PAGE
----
Rebalancing supply and demand in the global oil market
Oil prices more than halved in 18 months after Saudi Arabia raised output steeply in 2014 an attempt to drive higher-cost producers such as U.S. shale firms out of the market.
After two years of low prices that over-stretched many budgets and spurred unrest in some countries, in December 2016 OPEC and non-OPEC producers agreed for the first time in 15 years to reverse that strategy and jointly cut production. (See Fig 1)
Compliance in the oil market
The market’s focus then switched to compliance with this new agreement, something that producers have been notoriously bad at in the past. Surprisingly, compliance has been good this time around. The best ever, probably. Over 100% in fact. Why? What’s different this time? And, will it last? (See Fig 2)
The heavy lifting in this compliance has been done by Saudi Arabia. Most of this has consisted of cutting export volumes to the U.S. – where Saudi Aramco has significant refining capacity – in favour of growing market share in China. The answers all relate to the looming IPO of Aramco.
The World’s Biggest IPO is en route
The markets are awaiting what is expected to be the biggest public offering in history. An IPO so big it will likely make any Silicon Valley unicorn look like a blip in the market. The Saudi’s plan to offer up to 5% of Aramco in the flotation at a currently predicted price of USD100 billion. This would give Aramco a valuation of USD2 trillion, making it the largest IPO ever. Initially, the sale was expected to take place in early 2018, but the anticipated date is now late 2018 or early 2019.
Aramco was originally an American company, originally founded by Standard Oil of California (now Chevron) and was originally named the California Arabian Standard Oil Company (CASOC). It secured a concession from the King of Saudi Arabia in 1933 to look for oil, which it duly discovered in 1938 on the country’s eastern coast. By 1948, it had been renamed the Arabian American Oil Company (Aramco) and was co-owned by Standard Oil of California, Texaco, Standard Oil of New Jersey (now ExxonMobil) and Standard Oil of New York. Unlike other national oil companies in the Middle East and Latin America, the Saudis did not nationalise the company by force or fiat; the government began purchasing shares of the American-owned Aramco in 1972, until, in 1980, it acquired the entire company. Aramco remained an American company until 1988 when the Saudis formally transferred ownership to Saudi Arabia and renamed the company Saudi Aramco.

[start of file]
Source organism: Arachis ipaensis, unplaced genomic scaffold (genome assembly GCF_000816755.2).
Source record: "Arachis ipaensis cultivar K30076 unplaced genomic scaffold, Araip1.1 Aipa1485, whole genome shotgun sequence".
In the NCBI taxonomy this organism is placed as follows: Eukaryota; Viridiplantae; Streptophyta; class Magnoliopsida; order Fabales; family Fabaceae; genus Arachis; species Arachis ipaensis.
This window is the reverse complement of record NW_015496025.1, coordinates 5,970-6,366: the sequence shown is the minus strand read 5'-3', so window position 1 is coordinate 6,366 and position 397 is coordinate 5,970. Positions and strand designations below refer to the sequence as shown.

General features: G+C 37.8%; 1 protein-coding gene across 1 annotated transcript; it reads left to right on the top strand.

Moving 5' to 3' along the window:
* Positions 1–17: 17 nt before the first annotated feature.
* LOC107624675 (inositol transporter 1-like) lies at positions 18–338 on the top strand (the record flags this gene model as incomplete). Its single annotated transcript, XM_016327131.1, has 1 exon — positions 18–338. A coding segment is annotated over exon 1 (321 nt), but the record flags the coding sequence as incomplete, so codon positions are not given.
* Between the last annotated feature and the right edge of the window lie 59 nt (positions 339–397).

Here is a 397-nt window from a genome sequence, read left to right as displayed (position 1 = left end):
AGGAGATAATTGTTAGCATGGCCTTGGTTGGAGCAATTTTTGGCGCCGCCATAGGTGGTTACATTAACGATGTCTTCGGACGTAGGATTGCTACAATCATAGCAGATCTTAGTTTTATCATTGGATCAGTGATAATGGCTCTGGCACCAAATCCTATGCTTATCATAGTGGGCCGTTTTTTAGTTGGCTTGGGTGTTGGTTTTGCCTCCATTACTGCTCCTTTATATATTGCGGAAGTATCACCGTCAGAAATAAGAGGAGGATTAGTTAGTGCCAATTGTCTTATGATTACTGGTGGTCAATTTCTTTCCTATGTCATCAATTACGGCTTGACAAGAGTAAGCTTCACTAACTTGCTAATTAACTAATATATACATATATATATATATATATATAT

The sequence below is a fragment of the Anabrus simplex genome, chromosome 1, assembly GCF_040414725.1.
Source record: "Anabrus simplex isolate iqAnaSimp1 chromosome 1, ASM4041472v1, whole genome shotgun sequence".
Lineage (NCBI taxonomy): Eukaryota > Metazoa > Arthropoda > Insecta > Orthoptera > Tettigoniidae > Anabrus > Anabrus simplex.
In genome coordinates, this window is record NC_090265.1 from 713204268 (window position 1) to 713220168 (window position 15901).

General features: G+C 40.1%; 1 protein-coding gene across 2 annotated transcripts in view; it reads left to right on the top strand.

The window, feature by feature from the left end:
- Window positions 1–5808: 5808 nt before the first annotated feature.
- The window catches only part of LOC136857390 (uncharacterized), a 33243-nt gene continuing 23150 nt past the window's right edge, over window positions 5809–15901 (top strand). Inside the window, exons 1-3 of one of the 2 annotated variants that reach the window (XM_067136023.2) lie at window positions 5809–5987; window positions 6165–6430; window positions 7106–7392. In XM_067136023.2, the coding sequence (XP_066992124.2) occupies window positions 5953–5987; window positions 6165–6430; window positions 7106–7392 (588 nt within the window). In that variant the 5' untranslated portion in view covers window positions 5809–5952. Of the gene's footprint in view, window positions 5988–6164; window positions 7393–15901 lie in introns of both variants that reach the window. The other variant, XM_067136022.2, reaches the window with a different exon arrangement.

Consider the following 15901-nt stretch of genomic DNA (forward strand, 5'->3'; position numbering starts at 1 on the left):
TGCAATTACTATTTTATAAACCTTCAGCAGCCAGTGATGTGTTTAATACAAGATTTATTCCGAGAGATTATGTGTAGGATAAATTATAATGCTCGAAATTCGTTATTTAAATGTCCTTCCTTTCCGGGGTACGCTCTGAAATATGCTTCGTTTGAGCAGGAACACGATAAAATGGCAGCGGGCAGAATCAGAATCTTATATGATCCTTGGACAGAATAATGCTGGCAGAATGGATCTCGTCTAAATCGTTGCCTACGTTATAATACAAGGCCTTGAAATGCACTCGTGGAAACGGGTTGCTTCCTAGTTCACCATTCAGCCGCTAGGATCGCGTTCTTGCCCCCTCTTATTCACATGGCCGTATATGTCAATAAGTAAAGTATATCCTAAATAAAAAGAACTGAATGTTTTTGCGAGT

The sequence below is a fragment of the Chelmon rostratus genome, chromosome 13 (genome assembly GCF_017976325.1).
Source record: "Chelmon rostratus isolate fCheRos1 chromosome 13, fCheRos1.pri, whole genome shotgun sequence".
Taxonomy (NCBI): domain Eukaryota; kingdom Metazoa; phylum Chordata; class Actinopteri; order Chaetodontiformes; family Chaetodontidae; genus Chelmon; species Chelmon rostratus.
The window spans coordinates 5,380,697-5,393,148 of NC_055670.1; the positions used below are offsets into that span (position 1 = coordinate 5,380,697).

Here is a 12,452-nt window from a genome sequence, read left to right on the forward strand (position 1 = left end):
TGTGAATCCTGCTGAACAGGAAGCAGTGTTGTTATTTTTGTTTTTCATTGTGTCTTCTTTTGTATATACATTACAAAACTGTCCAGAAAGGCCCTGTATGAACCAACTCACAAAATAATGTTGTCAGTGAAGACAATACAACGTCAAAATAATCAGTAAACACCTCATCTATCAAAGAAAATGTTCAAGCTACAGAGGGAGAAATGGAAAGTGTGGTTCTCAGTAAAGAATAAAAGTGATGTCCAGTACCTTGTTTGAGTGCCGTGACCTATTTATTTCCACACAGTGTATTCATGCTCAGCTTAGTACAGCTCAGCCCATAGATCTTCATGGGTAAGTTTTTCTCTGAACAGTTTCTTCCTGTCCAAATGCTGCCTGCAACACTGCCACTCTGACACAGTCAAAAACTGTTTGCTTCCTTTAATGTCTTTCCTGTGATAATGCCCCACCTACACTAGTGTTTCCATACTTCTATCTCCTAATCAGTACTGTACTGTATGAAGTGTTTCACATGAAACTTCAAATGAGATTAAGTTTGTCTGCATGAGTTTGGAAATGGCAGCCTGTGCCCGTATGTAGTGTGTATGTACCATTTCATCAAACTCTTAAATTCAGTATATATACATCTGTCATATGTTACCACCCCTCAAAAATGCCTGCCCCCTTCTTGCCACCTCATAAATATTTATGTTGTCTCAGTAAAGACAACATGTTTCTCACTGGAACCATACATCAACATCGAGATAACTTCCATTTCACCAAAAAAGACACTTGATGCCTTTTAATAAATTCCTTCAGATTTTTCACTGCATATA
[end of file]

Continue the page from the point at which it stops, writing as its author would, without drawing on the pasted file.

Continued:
The company is responsible for all upstream, midstream and downstream oil and gas operations in the Kingdom. This includes vast oil exploration, production operations (onshore and offshore), pipelines, processing plants, refineries, tankers, marketing, sales and research and development. In addition to its oil production (upstream), the company also has an extensive network of downstream operations at refineries and holding facilities worldwide. Aramco has also participated in a variety of joint ventures in refining and petrochemical operations, both in Saudi Arabia and across the globe. Saudi Arabia’s overall oil strategy, including oil production rates, is managed by the Minister of Energy, Industry and Mineral Resources; Khalid al-Falih. Al-Falih’s position is part of the government, but he is the immediate past CEO and, also, the current chairman of Aramco.
As a company, Aramco is not active in OPEC, because OPEC is a cartel of countries that export petroleum. Saudi Arabia, on the other hand, is the most powerful single country in OPEC, because it controls the largest and most easily recoverable oil reserves in the world.
Because Saudi Arabia is the single most powerful country in OPEC, markets expect Aramco, through Saudi Arabia and OPEC, will seek to increase the price of oil before the IPO to increase the proceeds from the IPO.
And that is the reason that Saudi Arabia is doing everything it can to convince the world markets that supply and demand for crude oil are coming back into balance. So the extension of the current supply cuts are a foregone conclusion at the end of this month.
Week 47 – 2017 – Weekly Comment – AP
Ellen R. Wald Ph.D. – Forbes.Com – Feb 26, 2017
CSIS.org – Center for Strategic and International Studies – October 2017
Bloomberg – November 2017